HIAS had condemned Trump’s travel ban against Muslim countries. It had called “shameful” Trump’s lowering of the ceiling for the number of refugees admissible into the U.S., bringing it to an all-time low. It had condemned the Trump administration for planning to send thousands of migrant children to an encampment in the Texas desert, and had partnered with other synagogues, also with churches and mosques for refugee resettlement, as in HIAS’s work celebrating Syrian refugee children in the U.S. While the HIAS hoped migrants moving across Mexico would observe all immigration rules and laws, the HIAS stated“Most fundamentally, we must remain committed to upholding the human rights of those seeking asylum.”
Not surprisingly, then, it is not just Jews Bowers targeted, but the vast numbers of those in the migrant caravan from Central America who are Christians. (Note to U.S. Evangelicals who watch Fox News: these migrant caravanners are mostly your Christian brothers and sisters in flight from Central America.) Whether Christian or not, they are fleeing a vortex of violence in Central America. Much of the violence – especially “the gang problem” – is the result of U.S. wars of intervention in Honduras, Guatemala and El Salvador of the 1980s and 1990s. But this history did not matter to Bowers. It does not matter to Trump. Most Americans don’t want to know it. The role of the U.S. in making the conditions of forced flight are clearly presented in the documentary by Juan González, Harvest of Empire.
In addition, Bowers and his fellow social media posters on the Alt-Right-connected Gab site often targeted other religions – not surprisingly Muslims. The Guardian reports that Bowers had re-posted another user’s despicable rant: “Open your eyes! It’s the filthy EVIL jews Bringing the Filthy EVIL Muslims into the Country!!” (sic). And then his final post read as follows: “I can’t sit by and watch my people get slaughtered.”
“My people?” Bowers is of course referencing his white people. This bespeaks a staple of the contemporary Alt-Right, of young racists and Klan members who conjure the dangers of “white genocide.” It should also be noted that the darling and pretend intellectual at Fox News, Anne Coulter has suggested that recent immigration law intentionally reduces the white population and would be called genocide if nonwhite demographics were so threatened. Trump without mentioning “white genocide” explicitly speaks to the unease of whites losing their demographic majority with constant calls to restore “our American way of life” to “Make America Great Again.” Fox News will deny any such racist animus (subtle or blatant). But it is more than merely suggested by the fact that nine-in-ten (88%) of Trump’s voters in 2016 were white. Watch also Trump’s recent campaign ad for Republicans. It foregrounds largely one white family in a tony neighborhood where white children play their violins. People of color need not appear. Then too Trump’s pre-midterms racist anti-immigrant ad conjured for whites the specter of brown hordes at the gates ready to kill Americans en masse.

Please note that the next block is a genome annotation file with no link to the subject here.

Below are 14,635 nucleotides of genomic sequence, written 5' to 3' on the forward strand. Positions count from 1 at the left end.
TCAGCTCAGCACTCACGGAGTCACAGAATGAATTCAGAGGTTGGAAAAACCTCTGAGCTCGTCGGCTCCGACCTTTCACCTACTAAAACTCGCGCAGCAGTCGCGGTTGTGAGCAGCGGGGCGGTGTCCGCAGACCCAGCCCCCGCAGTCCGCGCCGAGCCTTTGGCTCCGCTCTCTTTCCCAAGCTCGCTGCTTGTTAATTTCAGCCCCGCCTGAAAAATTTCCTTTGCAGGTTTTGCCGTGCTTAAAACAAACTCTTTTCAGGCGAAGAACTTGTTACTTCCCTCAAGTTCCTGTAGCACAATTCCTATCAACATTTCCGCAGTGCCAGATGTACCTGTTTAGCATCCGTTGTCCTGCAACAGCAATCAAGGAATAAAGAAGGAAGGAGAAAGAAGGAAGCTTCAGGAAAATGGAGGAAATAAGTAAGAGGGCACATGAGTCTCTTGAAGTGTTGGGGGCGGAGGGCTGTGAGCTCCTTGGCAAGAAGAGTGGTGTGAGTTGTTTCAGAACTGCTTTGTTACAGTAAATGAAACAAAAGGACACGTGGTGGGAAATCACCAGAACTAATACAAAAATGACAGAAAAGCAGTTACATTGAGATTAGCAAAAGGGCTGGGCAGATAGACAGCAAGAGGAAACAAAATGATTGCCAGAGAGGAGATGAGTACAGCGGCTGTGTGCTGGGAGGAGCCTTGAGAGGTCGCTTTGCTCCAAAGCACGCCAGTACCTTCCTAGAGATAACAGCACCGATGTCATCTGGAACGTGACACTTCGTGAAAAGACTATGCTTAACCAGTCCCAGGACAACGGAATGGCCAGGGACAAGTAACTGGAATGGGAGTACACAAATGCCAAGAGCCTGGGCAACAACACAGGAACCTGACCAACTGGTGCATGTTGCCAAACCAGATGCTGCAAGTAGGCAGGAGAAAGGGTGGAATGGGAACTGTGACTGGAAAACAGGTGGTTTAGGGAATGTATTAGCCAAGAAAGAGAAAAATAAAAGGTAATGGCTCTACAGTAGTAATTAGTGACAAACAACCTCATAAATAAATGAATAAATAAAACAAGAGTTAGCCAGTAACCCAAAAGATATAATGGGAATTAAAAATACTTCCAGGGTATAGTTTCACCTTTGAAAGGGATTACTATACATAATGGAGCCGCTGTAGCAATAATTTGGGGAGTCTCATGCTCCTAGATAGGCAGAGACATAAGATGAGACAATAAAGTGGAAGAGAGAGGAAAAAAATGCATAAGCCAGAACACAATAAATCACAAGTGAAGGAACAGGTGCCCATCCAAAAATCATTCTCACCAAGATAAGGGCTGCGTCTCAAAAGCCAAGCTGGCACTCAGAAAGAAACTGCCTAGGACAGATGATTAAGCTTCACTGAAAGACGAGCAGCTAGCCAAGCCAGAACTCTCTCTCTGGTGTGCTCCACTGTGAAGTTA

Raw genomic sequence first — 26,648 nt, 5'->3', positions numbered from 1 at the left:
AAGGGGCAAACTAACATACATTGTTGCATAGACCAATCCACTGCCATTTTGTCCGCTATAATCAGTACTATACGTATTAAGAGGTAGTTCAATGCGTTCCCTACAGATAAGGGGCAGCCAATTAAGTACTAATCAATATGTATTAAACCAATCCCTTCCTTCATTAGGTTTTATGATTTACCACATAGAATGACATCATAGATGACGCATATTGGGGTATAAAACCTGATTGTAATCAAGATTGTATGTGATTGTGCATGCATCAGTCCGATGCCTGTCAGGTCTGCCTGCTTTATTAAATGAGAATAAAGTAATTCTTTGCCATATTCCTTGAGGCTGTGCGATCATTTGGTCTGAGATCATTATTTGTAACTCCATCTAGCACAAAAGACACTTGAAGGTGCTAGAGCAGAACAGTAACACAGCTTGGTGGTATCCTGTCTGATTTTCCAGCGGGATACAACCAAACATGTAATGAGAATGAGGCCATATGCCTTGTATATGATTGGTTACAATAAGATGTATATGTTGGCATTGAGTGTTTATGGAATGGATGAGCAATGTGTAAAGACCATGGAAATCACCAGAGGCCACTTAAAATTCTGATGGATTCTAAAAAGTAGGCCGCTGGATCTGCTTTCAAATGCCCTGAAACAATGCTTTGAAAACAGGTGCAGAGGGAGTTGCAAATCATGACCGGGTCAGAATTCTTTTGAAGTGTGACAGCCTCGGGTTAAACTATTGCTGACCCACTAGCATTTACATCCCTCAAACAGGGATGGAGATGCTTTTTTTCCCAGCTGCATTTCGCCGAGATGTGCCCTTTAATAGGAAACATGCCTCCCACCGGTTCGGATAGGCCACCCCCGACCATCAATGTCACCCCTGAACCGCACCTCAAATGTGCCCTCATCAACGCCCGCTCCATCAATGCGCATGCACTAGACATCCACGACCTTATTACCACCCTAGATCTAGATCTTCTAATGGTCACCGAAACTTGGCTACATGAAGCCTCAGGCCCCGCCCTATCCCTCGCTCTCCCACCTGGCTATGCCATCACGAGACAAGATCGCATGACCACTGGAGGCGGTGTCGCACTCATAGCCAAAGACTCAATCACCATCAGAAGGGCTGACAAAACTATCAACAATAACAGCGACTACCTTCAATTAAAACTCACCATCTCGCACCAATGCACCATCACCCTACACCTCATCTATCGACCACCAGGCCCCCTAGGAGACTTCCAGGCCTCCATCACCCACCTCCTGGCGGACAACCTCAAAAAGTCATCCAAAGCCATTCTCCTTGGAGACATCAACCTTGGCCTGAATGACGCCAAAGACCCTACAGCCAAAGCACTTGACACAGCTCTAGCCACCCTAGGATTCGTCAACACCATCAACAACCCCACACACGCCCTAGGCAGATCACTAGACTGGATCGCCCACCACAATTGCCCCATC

Ramped up by fears of white threat, of dwindling numbers or, in the extreme, of “white genocide,” troubled and reactionary white males seem ready to pick up their AR-15s and Glocks to take rage out on the specific “others” they deem threatening. In a U.S. society that has long been “gunfighter nation” to its core, seeking mainly a “regeneration through violence it does not surprise that the U.S. still exudes a militaristic ethos that pervades a war economy and the reflexes of many white males in the imperial hegemon that is the U.S. The resort to guns at home is a part of the empire’s culture of death abroad. What is more, the gun-sickness of empire spreads, from whites killing “others,” to their own people, their children, even themselves. Can we think the connections between U.S. weapons to Saudi Arabia for war on Yemenis, to U.S. gun-running into Mexico, to then U.S. white males brandishing weapons against U.S. citizens and residents?
Yes, let us call out “hate” and denounce anti-Semitism. But in doing both it is essential to name and organize against the congealing white racist, nationalist/imperial and corporatist power structure that Trump has proven himself an expert at catalyzing.
This is why I signed on to support the Bend the Arc group of Jewish leaders who marched against Trump, telling him in their Open Letter: “You are not welcome in Pittsburgh until you fully denounce white nationalism, . . . until you stop targeting and endangering all minorities, . . . until you cease your assault on immigrants and refugees, . . . until you commit yourself to compassionate, democratic policies that recognize the dignity of all of us.”
Only this kind of denunciation along with annunciation of creative new structures in America can stop the violence. And only these will stop a Donald Trump who excels in promoting the reflexes of killing that both Republicans and Democrats have too long enabled.